UP to a month of saved labour time a year, liveweight gains of three per cent annually due to better utilisation of pastures and the doubling of carrying capacity via better infrastructure design.
These are some of the hard dollar values that have been put on the use of spatial information in the grazing industry.
The NRM Spacial Hub, a new web-based tool that improves on-farm management and investment decisions by tapping into the world’s latest mapping and imagery technology, was one of several new beef industry innovations put under the spotlight at a Meat and Livestock Australia (MLA) breakfast in Brisbane this month.
Scientists and research managers presented overviews of spatial information work, telemetry and the novel VegeMachine ® software which gives graziers in-depth insights into their ground cover.
Technologies on the verge of moving from the research arena to commercial reality were showcased.
Spatial information is the digital connection between location, people and activities. It can graphically illustrate what is happening - where, how and why - to show the insight and impact of the past, the present and the likely future.
Phil Tickle, from the CRC for Spatial Information (CRCSI), an international research and development centre in Victoria, said the Hub was a national initiative delivering online mapping, analysis and monitoring capabilities to Australia’s extensive grazing industry.
“It is becoming clear we have to start to join technologies up in the beef industry and the Spatial Hub is one way of doing that,” he said.
“It gives a producer the ability to look at 30 years of data in about 30 seconds.
“Terabytes of data are at your fingertips.”
After a two-year development phase, the Hub, through CRCSI and the Australian Rangelands NRM Alliance, has now partnered with Australian Wool Innovation and MLA to move into commercial development.
Today there are 500 properties in the system but the new phase is expected to see double that number involved within a year and tens of thousands of users over time.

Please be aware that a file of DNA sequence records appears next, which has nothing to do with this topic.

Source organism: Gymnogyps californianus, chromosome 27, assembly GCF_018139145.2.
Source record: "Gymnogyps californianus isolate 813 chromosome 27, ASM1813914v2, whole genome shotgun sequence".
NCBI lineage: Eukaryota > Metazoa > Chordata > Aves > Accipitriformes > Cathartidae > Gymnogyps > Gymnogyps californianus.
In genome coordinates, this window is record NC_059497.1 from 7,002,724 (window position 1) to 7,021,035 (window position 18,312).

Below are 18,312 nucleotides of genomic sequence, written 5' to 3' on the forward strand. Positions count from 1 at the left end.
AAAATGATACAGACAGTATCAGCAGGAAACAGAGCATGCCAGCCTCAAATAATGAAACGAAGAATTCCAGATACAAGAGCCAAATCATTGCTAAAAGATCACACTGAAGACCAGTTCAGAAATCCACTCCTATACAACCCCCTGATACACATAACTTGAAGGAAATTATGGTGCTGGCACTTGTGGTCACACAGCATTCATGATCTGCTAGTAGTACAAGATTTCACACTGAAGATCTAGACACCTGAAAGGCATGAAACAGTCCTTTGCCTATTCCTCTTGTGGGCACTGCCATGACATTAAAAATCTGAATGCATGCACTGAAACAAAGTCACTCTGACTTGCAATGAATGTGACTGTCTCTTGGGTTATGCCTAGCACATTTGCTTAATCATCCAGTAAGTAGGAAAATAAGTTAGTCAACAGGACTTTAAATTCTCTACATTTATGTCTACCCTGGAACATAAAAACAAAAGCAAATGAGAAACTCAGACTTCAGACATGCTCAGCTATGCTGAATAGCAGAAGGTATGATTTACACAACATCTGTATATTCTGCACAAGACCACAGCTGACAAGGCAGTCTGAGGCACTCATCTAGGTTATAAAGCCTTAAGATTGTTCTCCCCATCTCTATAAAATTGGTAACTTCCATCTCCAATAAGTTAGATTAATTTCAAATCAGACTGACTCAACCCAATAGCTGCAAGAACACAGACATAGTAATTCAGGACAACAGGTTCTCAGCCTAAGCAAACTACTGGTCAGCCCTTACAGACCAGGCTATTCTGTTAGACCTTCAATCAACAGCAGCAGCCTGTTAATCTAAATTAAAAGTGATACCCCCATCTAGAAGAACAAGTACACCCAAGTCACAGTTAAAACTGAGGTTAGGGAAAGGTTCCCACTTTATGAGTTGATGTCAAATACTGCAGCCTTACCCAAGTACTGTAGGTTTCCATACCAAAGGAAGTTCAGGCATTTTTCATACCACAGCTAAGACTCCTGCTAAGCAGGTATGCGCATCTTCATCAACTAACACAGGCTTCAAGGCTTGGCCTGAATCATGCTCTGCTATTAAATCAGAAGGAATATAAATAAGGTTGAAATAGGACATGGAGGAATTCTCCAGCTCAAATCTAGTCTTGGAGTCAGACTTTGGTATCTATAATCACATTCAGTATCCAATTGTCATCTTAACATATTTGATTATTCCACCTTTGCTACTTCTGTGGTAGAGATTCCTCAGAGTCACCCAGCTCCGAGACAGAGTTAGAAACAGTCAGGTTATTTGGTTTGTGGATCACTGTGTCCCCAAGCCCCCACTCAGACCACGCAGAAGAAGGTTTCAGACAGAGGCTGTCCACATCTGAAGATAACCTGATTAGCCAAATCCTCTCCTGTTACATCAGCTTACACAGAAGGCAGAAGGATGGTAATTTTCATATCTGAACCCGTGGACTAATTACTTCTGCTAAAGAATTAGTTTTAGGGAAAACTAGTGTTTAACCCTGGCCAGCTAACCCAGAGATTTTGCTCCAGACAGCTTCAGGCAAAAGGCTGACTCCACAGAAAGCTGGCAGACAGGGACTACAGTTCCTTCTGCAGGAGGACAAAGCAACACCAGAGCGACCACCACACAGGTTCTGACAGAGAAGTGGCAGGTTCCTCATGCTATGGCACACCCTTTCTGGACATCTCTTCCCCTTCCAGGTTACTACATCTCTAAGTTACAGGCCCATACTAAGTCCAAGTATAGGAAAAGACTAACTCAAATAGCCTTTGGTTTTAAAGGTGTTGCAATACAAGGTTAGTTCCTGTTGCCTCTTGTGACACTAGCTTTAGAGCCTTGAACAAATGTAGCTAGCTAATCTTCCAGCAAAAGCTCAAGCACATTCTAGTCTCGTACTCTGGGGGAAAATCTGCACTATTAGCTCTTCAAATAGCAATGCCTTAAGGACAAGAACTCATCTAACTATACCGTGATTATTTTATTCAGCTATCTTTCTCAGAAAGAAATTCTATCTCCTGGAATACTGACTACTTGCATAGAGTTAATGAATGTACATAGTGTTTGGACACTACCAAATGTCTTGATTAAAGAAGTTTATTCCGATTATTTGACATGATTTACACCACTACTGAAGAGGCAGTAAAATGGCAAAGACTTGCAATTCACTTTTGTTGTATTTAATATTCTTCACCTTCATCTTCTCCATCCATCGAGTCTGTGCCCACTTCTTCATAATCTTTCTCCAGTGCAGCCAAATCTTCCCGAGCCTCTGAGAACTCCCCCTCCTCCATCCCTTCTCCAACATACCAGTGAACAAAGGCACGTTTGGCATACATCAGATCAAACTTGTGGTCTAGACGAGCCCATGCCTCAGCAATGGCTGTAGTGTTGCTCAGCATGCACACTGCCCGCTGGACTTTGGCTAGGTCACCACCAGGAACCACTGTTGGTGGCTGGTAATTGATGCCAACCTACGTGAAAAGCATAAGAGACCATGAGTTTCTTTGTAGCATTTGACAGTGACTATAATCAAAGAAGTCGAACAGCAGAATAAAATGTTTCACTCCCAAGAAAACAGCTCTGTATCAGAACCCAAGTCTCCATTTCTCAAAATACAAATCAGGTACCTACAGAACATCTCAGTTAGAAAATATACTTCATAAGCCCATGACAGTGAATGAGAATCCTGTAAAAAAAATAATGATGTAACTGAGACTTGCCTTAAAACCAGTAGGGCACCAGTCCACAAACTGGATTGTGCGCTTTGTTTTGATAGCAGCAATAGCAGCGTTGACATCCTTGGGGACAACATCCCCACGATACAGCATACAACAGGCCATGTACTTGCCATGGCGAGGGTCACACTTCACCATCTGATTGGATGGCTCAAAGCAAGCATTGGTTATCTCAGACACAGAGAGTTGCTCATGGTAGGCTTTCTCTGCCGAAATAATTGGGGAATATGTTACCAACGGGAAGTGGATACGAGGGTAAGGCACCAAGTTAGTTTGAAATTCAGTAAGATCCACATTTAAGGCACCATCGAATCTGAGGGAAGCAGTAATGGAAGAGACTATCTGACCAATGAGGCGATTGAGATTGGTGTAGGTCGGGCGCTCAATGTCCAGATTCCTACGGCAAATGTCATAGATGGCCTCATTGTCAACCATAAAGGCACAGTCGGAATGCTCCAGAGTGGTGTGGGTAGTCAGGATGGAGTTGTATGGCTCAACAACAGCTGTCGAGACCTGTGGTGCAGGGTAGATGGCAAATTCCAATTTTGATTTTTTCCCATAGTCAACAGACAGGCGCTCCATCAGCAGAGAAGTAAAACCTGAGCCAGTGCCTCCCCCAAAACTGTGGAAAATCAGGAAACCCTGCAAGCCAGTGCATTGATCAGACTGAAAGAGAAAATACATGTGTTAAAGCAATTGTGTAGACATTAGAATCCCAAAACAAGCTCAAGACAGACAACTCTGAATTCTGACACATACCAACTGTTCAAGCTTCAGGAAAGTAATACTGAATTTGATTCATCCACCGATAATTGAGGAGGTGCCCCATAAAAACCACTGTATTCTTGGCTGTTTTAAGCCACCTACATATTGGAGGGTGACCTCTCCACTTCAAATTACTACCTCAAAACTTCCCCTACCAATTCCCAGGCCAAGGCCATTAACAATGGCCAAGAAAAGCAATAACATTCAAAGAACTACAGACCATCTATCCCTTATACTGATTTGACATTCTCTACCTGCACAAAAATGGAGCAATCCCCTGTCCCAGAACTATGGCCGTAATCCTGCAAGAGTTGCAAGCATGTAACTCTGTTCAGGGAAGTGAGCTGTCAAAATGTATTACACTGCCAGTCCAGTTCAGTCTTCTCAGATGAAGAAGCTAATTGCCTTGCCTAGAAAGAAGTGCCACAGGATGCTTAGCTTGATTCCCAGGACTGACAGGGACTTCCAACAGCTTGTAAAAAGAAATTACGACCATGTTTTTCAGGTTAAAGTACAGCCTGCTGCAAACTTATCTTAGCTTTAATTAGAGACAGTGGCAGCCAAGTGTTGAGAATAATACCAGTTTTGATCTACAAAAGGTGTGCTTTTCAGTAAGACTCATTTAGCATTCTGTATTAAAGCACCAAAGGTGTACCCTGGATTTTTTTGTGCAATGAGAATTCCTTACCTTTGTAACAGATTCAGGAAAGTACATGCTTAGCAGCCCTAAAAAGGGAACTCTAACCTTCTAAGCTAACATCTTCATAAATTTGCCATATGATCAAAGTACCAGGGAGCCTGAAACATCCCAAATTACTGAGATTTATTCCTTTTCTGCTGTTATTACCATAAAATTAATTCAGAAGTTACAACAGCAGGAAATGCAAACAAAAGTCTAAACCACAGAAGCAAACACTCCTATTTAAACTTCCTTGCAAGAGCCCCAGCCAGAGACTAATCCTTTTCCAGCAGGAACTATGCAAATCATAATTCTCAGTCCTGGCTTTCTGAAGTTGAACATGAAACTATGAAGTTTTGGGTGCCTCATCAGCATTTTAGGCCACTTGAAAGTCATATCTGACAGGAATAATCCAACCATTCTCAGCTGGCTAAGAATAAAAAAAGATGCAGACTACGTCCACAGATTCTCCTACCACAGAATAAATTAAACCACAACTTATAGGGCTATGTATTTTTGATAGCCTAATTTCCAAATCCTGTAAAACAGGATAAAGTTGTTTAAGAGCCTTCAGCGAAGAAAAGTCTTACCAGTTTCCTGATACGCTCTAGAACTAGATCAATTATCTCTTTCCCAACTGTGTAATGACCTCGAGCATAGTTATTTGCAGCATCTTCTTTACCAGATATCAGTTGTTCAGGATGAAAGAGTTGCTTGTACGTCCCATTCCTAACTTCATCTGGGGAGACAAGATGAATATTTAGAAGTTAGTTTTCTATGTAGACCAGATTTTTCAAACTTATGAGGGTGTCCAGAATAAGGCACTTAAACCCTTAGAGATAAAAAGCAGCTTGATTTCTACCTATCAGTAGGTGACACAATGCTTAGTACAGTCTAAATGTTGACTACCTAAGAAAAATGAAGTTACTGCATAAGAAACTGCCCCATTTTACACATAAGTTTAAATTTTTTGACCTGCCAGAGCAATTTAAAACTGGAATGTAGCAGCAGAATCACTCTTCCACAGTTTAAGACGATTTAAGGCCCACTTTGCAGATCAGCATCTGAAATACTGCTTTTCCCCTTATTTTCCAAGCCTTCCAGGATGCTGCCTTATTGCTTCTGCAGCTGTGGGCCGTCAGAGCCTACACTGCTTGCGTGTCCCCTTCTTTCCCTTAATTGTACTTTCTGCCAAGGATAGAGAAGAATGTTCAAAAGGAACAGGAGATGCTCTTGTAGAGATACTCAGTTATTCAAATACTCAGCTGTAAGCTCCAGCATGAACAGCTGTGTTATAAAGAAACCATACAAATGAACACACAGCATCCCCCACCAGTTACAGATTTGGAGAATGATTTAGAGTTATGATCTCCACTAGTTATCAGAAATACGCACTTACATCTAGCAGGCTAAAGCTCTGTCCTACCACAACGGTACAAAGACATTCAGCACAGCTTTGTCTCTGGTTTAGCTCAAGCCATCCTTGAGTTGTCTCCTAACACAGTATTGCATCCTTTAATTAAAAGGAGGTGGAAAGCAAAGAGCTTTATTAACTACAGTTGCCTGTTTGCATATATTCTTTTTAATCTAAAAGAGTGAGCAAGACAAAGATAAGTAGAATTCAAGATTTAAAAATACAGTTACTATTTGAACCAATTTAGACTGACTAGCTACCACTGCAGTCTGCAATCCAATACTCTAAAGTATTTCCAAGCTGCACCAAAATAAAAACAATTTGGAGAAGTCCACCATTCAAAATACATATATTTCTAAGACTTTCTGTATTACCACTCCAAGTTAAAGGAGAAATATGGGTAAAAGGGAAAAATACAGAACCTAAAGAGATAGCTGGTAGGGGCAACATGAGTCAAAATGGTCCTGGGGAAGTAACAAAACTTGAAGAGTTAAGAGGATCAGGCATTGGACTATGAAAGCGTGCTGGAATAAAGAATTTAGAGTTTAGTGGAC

Both the Spatial Hub and VegeMachine were touted as a way producers could ‘start to really deal with issues of social licence to operate.’
“Producers will be in a much better position to demonstrate stewardship,” Mr Tickle said.
“It allows you to assess the performance of an investment in, say, total grazing pressure fencing or biodiversity projects.
“You can look at how a property is performing under current seasonal conditions compared to averages - it gives a producer the ability to set their own baseline.
“It allows you to answer questions like whether you should be backing stocking rates off or whether parts of your country be worked harder.”
The technology also provides the ability to run an asset register and depreciation schedule for property valuation - something that can be taken to the bank.
Doorway to ground cover data
WHILE the spatial hub has a broader set of tools for mapping rural properties, the VegMachine website focuses on detailed ground cover analysis for grazing enterprises.
Users can see how their cover has changed, benchmark it against local conditions and relate it to their past management decisions.
Rangeland scientist with the Queensland Department of Agriculture and Fisheries at Rockhampton, Dr Terry Beutel, said ground cover was an important indicator of productivity for beef operations.
There were 60,000-plus ground cover images for Queensland with 700 ground cover measurements at any point for more than 95 per cent of the state, he said.
“The data behind VegMachine is world-leading, and the VegMachine.net website is the simple, free, and anonymous doorway to that data for producers,” he said.
“In particular, the VegMachine forage report, which only requires paddock mapping, returns a comprehensive paddock-by-paddock property monitoring report within about 15 minutes.”
VegMachine.net is funded by the Fitzroy Basin Association and Australian Government.
Dr Beutel said it was fully operational for Queensland but large parts of the country could access some of its services, and moves were underway to make the forage report available beyond Queensland.
Hundreds of users across northern Australia were now using the website as both a monitoring and learning tool, for leveraging funding and to document progress made through management changes, he said.
“It answers questions like has my land changed and which past management decisions worked for me?” Dr Beutel said.
"It can help with decisions around fence and water placement, analysis of grazing pressure, and demonstrate stewardship to stakeholders and markets."
Dr Scott Norman, associate professor veterinary reproduction at Charles Sturt University, also spoke at the MLA event on telemetric detection of breeder herd performance and the new calf alert device.